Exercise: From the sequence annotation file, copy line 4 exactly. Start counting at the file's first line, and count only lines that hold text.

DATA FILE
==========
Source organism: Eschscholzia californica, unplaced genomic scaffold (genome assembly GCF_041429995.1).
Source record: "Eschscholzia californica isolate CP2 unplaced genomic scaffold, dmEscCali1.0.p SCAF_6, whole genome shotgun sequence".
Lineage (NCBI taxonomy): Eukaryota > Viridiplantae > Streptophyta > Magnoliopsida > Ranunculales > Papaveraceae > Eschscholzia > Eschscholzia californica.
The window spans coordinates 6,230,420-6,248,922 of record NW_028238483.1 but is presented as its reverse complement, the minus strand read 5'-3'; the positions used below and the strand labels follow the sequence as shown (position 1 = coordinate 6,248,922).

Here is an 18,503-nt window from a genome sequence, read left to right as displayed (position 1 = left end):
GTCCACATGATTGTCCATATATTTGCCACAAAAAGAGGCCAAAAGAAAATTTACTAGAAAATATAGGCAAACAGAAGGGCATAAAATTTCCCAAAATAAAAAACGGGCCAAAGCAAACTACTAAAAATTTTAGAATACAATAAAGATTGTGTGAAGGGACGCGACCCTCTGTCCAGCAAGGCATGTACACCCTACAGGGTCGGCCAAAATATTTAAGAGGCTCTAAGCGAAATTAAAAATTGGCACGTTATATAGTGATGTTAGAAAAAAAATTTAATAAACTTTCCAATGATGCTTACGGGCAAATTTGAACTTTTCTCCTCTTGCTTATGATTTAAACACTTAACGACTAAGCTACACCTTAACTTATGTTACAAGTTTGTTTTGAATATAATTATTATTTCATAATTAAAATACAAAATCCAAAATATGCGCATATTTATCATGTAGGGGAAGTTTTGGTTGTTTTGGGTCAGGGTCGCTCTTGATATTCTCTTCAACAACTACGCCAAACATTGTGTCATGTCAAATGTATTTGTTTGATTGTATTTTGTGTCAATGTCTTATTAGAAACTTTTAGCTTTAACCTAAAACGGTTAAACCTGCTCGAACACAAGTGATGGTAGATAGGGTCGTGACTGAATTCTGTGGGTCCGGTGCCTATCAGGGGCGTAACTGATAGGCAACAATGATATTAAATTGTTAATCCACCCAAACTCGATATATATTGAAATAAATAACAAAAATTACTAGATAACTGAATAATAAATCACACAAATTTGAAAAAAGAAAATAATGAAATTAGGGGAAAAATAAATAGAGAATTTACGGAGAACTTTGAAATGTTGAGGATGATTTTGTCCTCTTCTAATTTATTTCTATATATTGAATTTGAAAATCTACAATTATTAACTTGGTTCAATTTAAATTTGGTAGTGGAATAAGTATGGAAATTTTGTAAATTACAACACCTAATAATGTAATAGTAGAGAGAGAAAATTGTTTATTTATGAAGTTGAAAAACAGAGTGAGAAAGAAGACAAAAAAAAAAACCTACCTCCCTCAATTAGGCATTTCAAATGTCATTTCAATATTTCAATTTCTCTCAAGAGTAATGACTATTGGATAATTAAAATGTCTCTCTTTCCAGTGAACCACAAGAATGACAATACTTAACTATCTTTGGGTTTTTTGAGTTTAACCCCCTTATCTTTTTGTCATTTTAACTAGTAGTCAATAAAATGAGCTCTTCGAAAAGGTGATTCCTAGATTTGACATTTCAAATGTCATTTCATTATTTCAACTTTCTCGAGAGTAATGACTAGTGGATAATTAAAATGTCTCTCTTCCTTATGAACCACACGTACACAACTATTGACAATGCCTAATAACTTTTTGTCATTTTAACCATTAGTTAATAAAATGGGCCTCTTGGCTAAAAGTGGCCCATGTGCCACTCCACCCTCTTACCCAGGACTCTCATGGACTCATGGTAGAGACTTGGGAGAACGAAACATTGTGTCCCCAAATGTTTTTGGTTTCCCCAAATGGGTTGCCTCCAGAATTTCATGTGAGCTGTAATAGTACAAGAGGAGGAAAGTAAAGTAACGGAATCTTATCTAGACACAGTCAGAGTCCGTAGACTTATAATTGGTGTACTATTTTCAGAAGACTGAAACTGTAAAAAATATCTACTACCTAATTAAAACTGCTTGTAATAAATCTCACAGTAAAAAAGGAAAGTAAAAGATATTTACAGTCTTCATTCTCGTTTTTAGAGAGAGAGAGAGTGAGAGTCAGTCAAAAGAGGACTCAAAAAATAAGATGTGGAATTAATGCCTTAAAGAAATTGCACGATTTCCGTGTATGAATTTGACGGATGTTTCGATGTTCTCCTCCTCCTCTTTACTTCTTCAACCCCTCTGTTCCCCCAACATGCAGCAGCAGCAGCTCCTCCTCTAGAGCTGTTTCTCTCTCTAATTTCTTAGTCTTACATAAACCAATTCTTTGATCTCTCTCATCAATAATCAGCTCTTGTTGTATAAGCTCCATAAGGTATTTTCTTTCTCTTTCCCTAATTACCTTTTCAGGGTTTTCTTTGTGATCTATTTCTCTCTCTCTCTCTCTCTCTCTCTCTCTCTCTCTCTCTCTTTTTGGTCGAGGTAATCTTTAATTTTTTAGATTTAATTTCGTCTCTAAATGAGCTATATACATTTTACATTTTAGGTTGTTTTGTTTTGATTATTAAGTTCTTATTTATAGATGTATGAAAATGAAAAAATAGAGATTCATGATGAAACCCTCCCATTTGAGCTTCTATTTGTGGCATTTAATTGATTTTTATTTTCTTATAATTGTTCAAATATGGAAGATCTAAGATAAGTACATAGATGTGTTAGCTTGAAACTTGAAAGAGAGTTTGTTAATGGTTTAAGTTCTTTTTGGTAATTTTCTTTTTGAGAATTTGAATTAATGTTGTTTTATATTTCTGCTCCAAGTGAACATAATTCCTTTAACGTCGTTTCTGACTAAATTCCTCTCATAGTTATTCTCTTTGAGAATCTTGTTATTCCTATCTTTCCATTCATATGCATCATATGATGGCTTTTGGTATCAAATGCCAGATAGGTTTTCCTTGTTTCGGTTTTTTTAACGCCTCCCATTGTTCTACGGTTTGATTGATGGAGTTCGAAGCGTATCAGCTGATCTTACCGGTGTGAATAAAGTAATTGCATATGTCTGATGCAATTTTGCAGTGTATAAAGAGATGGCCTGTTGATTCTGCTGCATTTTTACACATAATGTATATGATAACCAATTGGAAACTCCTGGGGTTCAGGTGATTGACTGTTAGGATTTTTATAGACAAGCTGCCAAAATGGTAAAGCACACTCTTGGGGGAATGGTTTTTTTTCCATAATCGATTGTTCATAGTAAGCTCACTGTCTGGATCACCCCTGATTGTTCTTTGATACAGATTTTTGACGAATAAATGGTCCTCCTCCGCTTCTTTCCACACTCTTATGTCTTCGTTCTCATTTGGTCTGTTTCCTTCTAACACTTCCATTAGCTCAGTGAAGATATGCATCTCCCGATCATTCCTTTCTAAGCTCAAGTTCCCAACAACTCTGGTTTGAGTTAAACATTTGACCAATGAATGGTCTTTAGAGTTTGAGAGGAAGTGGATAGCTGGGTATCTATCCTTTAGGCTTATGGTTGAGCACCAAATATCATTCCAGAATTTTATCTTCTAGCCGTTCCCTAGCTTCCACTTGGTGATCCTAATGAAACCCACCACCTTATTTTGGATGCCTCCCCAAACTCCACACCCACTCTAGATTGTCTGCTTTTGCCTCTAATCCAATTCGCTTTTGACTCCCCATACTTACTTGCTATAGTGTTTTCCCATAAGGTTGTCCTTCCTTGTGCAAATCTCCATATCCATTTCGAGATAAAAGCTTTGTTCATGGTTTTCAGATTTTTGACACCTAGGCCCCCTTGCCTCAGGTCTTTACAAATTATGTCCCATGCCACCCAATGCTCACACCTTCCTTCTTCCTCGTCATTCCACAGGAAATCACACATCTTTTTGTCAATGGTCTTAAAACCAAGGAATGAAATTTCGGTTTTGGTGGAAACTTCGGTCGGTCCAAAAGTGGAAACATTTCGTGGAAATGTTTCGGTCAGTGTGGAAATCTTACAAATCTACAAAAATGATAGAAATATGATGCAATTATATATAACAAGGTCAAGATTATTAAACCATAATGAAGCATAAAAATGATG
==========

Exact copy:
The window spans coordinates 6,230,420-6,248,922 of record NW_028238483.1 but is presented as its reverse complement, the minus strand read 5'-3'; the positions used below and the strand labels follow the sequence as shown (position 1 = coordinate 6,248,922).